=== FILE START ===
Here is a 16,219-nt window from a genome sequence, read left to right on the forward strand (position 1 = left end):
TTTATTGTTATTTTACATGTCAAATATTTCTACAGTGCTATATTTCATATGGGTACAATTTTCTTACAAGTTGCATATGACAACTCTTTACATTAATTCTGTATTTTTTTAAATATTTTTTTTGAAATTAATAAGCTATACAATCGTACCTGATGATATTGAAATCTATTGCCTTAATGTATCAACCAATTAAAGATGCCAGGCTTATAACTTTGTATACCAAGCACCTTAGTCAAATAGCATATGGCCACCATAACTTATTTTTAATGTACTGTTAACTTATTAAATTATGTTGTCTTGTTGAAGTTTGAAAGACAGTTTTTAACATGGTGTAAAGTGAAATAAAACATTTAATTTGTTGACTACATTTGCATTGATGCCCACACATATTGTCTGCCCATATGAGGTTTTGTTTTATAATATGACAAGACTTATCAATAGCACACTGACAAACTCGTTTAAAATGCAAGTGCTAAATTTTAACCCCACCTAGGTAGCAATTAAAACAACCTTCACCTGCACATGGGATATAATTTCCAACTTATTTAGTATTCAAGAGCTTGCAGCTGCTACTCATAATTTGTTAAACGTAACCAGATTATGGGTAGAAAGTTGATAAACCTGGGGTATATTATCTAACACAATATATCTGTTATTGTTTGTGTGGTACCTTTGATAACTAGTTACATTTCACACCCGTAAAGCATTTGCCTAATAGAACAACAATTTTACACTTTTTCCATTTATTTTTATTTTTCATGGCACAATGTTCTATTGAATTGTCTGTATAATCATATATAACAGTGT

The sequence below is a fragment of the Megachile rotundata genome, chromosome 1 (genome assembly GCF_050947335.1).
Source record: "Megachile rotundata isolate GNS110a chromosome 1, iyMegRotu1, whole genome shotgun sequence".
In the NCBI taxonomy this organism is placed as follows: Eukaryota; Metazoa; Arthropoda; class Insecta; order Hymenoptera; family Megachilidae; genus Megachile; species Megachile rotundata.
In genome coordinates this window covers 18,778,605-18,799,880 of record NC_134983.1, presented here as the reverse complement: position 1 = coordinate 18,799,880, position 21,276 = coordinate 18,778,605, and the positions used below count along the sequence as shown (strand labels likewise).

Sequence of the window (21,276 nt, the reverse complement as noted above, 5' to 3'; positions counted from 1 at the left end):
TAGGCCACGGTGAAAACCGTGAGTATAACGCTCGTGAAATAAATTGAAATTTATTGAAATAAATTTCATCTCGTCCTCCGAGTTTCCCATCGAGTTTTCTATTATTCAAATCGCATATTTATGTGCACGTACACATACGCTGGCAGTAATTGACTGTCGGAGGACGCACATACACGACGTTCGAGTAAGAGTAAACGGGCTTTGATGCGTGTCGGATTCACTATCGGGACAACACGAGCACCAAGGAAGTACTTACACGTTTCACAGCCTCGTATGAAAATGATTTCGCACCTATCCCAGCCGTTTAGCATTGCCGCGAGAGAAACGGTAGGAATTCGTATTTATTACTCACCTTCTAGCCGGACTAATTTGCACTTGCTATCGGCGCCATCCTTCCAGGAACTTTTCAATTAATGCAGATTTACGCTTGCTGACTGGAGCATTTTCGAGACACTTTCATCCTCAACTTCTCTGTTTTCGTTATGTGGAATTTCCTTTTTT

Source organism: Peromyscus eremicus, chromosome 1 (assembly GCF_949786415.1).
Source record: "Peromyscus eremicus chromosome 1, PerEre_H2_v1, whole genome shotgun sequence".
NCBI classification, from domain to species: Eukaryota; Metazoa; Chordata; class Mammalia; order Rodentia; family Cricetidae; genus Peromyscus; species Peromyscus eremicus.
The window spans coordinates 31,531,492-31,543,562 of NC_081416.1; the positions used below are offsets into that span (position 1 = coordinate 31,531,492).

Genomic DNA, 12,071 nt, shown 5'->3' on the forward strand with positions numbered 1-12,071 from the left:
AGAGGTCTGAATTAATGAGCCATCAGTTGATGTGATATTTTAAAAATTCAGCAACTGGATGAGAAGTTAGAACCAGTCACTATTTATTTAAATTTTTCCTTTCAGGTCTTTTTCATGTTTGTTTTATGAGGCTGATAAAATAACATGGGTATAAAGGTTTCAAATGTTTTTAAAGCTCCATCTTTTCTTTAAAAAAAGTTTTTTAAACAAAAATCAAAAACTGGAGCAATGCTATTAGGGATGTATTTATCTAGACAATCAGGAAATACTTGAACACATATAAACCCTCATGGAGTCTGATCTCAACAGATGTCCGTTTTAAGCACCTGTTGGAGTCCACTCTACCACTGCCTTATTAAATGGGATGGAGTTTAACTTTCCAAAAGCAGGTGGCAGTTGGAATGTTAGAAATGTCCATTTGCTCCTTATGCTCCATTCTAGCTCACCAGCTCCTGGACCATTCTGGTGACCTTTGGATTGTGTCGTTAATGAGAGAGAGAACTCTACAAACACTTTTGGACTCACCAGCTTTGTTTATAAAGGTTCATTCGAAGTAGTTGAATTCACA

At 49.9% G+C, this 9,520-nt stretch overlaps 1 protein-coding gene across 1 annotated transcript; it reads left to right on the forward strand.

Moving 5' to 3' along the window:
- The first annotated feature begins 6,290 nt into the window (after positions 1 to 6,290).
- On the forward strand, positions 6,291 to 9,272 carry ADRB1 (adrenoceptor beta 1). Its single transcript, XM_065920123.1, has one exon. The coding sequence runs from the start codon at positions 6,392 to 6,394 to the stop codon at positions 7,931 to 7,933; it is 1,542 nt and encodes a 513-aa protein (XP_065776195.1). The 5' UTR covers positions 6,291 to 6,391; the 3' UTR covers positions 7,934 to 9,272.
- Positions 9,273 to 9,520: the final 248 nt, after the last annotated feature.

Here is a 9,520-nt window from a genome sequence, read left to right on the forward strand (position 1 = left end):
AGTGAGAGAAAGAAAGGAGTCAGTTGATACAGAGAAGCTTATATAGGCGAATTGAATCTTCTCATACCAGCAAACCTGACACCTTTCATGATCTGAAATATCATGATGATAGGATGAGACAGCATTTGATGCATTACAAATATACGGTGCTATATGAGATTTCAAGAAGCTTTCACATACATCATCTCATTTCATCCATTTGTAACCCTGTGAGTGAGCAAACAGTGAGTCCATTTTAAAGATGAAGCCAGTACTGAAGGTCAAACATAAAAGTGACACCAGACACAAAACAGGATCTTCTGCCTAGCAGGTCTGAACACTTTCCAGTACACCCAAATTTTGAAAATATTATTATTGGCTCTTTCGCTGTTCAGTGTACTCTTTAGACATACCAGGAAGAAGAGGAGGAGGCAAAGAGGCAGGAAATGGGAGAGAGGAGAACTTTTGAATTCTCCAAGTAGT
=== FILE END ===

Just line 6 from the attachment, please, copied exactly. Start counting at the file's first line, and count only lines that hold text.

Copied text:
In genome coordinates this window covers 18,778,605-18,799,880 of record NC_134983.1, presented here as the reverse complement: position 1 = coordinate 18,799,880, position 21,276 = coordinate 18,778,605, and the positions used below count along the sequence as shown (strand labels likewise).